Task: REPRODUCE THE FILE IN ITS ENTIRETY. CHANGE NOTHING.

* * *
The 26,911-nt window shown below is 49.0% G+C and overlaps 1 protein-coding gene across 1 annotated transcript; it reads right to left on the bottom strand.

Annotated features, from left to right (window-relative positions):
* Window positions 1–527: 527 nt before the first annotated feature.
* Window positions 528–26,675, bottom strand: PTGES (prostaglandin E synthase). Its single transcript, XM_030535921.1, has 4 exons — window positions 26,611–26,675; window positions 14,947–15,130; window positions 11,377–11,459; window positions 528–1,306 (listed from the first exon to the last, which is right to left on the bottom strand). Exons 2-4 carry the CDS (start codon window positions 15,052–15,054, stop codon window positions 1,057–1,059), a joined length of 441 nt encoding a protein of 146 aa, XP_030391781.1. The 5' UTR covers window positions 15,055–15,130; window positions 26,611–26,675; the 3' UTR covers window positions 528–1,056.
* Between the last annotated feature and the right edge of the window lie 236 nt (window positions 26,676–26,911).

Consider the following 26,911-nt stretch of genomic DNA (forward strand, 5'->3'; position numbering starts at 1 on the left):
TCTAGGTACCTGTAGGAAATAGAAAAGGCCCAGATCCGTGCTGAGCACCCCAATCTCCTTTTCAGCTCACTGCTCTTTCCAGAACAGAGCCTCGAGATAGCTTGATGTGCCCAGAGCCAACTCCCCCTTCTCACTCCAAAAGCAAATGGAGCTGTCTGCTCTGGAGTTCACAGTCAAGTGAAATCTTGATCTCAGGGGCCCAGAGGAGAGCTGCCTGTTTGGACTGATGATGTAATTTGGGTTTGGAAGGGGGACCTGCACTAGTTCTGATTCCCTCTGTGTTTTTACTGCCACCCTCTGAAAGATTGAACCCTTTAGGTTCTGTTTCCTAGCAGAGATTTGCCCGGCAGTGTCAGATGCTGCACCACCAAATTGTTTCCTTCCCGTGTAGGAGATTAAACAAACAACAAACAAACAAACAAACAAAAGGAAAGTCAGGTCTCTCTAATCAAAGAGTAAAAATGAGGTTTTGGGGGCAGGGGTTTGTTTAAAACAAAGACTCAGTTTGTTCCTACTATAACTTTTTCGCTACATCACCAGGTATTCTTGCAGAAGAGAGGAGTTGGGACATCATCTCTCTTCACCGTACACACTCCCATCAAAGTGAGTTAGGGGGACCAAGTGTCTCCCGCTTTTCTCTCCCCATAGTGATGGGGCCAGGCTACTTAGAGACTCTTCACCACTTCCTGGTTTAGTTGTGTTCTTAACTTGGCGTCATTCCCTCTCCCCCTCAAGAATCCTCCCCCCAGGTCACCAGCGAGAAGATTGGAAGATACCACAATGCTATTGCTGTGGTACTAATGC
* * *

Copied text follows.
The 26,911-nt window shown below is 49.0% G+C and overlaps 1 protein-coding gene across 1 annotated transcript; it reads right to left on the bottom strand.

Annotated features, from left to right (window-relative positions):
* Window positions 1–527: 527 nt before the first annotated feature.
* Window positions 528–26,675, bottom strand: PTGES (prostaglandin E synthase). Its single transcript, XM_030535921.1, has 4 exons — window positions 26,611–26,675; window positions 14,947–15,130; window positions 11,377–11,459; window positions 528–1,306 (listed from the first exon to the last, which is right to left on the bottom strand). Exons 2-4 carry the CDS (start codon window positions 15,052–15,054, stop codon window positions 1,057–1,059), a joined length of 441 nt encoding a protein of 146 aa, XP_030391781.1. The 5' UTR covers window positions 15,055–15,130; window positions 26,611–26,675; the 3' UTR covers window positions 528–1,056.
* Between the last annotated feature and the right edge of the window lie 236 nt (window positions 26,676–26,911).

Consider the following 26,911-nt stretch of genomic DNA (forward strand, 5'->3'; position numbering starts at 1 on the left):
TCTAGGTACCTGTAGGAAATAGAAAAGGCCCAGATCCGTGCTGAGCACCCCAATCTCCTTTTCAGCTCACTGCTCTTTCCAGAACAGAGCCTCGAGATAGCTTGATGTGCCCAGAGCCAACTCCCCCTTCTCACTCCAAAAGCAAATGGAGCTGTCTGCTCTGGAGTTCACAGTCAAGTGAAATCTTGATCTCAGGGGCCCAGAGGAGAGCTGCCTGTTTGGACTGATGATGTAATTTGGGTTTGGAAGGGGGACCTGCACTAGTTCTGATTCCCTCTGTGTTTTTACTGCCACCCTCTGAAAGATTGAACCCTTTAGGTTCTGTTTCCTAGCAGAGATTTGCCCGGCAGTGTCAGATGCTGCACCACCAAATTGTTTCCTTCCCGTGTAGGAGATTAAACAAACAACAAACAAACAAACAAACAAAAGGAAAGTCAGGTCTCTCTAATCAAAGAGTAAAAATGAGGTTTTGGGGGCAGGGGTTTGTTTAAAACAAAGACTCAGTTTGTTCCTACTATAACTTTTTCGCTACATCACCAGGTATTCTTGCAGAAGAGAGGAGTTGGGACATCATCTCTCTTCACCGTACACACTCCCATCAAAGTGAGTTAGGGGGACCAAGTGTCTCCCGCTTTTCTCTCCCCATAGTGATGGGGCCAGGCTACTTAGAGACTCTTCACCACTTCCTGGTTTAGTTGTGTTCTTAACTTGGCGTCATTCCCTCTCCCCCTCAAGAATCCTCCCCCCAGGTCACCAGCGAGAAGATTGGAAGATACCACAATGCTATTGCTGTGGTACTAATGC